Dustin Harper taps at the bottle of inexpensive sherry concealed in his sleeve in front of the Hargrave Street and Ellice Avenue Liquor Mart just before noon Thursday.
When he hears there have been calls to shutter the Liquor Mart location because of the amount of cheap sherry it sells, Harper shakes his head.
“It won’t change,” he says.
“It won’t change at all. They’ll just go to another liquor store.”
Provincial Liberal leader Dougald Lamont says he had a meeting with Mayor Brian Bowman to discuss city issues a few months ago, where they spoke about addictions issues and media reports about the high number of bottles of cheap sherry sold at the location.
That led Lamont to call for the store to be closed and criticize Manitoba Liquor and Lotteries in the process — though he notes shuttering one store isn’t his end goal.
“It’s not just a question of thinking if we close this down everything’s going to be fine,” Lamont says.
“We need to make sure we’re doing a better job of providing people with addictions treatment… but that’s not what’s happening right now.
“Basically, the solution that the liquor store has come up with is to sell this booze, to sell cheap booze so people have something to drink that’s not even worse … That’s no way to run addictions treatment.”
A spokesperson for Mayor Bowman confirmed he supports the liquor store closing, telling Global News the idea was brought forward by local businesses.
University of Winnipeg associate professor Curtis Pankratz thinks limiting access to inexpensive alcohol could be part of good policy, if coupled with improved alcohol addictions treatment.
“The drinking, the access to cheap liquor, is a symptom of the problem, not the problem itself,” says Pankratz, a sociologist with expertise in social stratification, population health, and inequality.
“The problem is very likely to migrate because one of the key questions is, what are some of the people trying to escape when they use?”
“These are escapist drugs, and alcohol is one of many. If the goal is to escape and we take access away in one place, it’s very likely that it will move.”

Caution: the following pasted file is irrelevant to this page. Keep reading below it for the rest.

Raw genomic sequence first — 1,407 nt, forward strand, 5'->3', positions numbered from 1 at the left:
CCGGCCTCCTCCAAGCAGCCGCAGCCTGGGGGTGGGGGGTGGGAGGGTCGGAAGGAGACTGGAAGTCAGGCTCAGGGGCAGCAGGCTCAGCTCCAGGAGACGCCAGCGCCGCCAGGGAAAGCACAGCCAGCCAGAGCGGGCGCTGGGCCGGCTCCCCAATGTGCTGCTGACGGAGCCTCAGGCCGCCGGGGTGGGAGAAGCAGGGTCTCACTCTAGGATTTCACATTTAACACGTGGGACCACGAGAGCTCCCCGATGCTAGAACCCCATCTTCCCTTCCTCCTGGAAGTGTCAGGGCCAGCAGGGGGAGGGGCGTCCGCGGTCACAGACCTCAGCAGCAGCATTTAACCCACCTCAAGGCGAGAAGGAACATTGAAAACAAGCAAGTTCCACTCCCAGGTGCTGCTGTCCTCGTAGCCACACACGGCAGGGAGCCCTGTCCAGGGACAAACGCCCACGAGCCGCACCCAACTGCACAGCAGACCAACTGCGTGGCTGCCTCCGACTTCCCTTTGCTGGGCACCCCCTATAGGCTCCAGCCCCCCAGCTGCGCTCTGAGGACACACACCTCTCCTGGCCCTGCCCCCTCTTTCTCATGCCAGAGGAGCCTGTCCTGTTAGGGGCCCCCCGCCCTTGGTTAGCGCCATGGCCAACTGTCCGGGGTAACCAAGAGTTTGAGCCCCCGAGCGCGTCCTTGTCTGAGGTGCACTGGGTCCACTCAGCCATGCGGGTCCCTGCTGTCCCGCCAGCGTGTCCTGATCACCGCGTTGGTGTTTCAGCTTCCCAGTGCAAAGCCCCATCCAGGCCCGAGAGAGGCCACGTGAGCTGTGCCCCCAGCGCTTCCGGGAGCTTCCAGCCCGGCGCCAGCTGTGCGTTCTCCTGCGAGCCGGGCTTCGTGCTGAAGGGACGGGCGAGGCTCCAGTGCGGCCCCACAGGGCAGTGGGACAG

Pankratz also warns policies like this can be paternalistic.
“Vulnerable people (can) become a population that is not really seen as a group of humans, so much as people that need to be cared for from the outside.”
Manitoba Liquor and Lotteries does not support closing its Hargrave and Ellice store.
“If removing economy sherry products from the shelves would stop high-risk drinkers from overconsuming alcohol, we would strongly consider taking this measure,” MLL sprokesperson Andrea Kowal said in an email statement, noting the corporation spent $4.3 million on addictions treatment and support programs in the past fiscal year.
There are at least five beer vendors within walking distance of the Hargrave and Ellice store, a Liquor Mart in Cityplace mall, and a planned liquor store in True North Square.
Pankratz notes high sherry sales in a particular area could act as a barometer for the effectiveness of addictions programs.
“Another way to do it is say ‘We’ve got to target intervention programs in that area and let’s see if we can get those sherry sales down.’ If you close the store, you might lose that.”
Lamont points to managed alcohol programs — where people with severe addictions are given controlled access to alcohol to manage withdrawals — as an example Manitoba should follow.
MLL’s Kowal notes the Crown corporation has participated in discussions about a managed alcohol program in Winnipeg.
Back in front of the Hargrave and Ellice Liquor Mart, Harper agrees more needs to be done to help people with alcohol addiction.
“Get something happening like (Alcoholics Anonymous meetings) nearby so they can seek help,” Harper says, noting his long-time partner died of complications related to alcohol abuse.
“Shutting this liquor store down ain’t going to change nothing.”